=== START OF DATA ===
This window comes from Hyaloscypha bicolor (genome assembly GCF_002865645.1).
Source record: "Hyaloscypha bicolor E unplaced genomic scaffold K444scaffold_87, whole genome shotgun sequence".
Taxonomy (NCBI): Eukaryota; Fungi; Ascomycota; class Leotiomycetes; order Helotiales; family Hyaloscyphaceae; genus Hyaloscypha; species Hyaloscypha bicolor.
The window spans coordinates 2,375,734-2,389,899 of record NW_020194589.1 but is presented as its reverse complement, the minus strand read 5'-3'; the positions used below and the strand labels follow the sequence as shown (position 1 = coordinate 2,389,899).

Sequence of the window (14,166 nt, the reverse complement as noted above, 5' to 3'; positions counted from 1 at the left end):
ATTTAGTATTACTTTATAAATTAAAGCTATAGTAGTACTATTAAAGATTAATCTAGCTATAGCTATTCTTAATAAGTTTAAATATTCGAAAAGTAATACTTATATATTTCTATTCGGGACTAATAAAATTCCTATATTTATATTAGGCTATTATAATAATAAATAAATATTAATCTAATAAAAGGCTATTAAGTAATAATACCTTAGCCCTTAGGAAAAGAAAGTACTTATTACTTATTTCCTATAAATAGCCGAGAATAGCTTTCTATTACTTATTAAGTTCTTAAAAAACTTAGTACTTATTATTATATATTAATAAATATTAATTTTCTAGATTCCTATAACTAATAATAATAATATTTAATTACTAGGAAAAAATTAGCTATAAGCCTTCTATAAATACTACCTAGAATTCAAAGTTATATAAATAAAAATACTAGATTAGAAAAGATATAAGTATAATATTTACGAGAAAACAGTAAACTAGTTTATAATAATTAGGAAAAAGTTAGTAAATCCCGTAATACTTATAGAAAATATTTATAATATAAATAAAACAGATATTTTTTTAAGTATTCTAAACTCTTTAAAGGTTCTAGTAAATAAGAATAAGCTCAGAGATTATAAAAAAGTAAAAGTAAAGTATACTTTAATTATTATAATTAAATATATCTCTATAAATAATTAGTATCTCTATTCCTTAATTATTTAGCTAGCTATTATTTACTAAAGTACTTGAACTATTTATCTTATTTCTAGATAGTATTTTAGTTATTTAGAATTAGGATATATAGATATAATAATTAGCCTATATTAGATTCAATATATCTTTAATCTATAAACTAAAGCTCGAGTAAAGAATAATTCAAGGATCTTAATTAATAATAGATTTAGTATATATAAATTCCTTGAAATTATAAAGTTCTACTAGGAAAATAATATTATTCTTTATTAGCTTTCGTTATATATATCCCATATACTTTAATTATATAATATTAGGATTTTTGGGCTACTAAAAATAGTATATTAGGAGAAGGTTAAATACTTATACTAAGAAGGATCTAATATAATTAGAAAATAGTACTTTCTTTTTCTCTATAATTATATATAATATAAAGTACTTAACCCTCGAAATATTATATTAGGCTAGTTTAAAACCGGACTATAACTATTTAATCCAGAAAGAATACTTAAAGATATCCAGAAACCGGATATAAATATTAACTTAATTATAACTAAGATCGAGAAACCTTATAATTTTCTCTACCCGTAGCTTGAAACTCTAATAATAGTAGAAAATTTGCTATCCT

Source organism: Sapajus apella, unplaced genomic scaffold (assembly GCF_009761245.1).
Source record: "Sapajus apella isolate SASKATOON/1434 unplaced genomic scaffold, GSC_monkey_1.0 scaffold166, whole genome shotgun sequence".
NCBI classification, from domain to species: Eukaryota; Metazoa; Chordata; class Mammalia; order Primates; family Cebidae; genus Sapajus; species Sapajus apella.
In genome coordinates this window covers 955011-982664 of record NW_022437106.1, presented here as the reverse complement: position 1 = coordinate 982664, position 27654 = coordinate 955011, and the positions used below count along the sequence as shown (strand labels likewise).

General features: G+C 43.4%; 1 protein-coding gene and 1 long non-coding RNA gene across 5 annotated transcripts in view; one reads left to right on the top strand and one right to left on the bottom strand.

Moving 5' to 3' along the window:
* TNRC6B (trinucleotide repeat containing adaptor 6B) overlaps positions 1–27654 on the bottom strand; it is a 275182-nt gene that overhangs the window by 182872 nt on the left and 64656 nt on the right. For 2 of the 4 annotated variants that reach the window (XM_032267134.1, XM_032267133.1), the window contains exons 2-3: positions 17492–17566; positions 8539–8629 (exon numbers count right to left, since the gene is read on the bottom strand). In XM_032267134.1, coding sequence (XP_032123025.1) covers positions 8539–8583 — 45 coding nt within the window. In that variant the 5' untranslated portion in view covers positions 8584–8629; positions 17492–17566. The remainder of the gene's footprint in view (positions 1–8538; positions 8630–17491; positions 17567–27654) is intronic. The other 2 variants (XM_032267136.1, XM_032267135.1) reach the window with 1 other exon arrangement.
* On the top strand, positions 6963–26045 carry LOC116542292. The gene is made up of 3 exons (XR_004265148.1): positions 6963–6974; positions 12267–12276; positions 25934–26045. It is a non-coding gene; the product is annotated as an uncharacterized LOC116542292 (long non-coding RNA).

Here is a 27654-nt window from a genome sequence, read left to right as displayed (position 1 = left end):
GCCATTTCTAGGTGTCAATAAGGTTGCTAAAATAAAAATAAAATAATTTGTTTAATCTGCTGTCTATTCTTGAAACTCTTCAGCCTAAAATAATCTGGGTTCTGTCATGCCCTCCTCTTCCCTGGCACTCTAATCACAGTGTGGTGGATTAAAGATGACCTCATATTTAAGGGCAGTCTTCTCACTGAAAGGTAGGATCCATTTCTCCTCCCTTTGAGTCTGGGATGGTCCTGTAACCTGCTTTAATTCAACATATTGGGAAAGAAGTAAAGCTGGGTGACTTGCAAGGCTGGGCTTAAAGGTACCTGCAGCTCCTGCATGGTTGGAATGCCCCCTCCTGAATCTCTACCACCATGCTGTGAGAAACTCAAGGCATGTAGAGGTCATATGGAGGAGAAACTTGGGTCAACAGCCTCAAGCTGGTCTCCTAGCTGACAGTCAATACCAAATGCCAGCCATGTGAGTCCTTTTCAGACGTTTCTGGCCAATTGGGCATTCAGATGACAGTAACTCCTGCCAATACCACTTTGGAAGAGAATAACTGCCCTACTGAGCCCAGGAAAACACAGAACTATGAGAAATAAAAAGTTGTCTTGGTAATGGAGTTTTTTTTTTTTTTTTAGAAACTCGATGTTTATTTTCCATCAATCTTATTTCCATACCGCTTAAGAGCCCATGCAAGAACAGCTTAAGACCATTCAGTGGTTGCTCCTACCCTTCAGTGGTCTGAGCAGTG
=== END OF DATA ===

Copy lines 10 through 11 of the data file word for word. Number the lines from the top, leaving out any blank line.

In genome coordinates this window covers 955011-982664 of record NW_022437106.1, presented here as the reverse complement: position 1 = coordinate 982664, position 27654 = coordinate 955011, and the positions used below count along the sequence as shown (strand labels likewise).

General features: G+C 43.4%; 1 protein-coding gene and 1 long non-coding RNA gene across 5 annotated transcripts in view; one reads left to right on the top strand and one right to left on the bottom strand.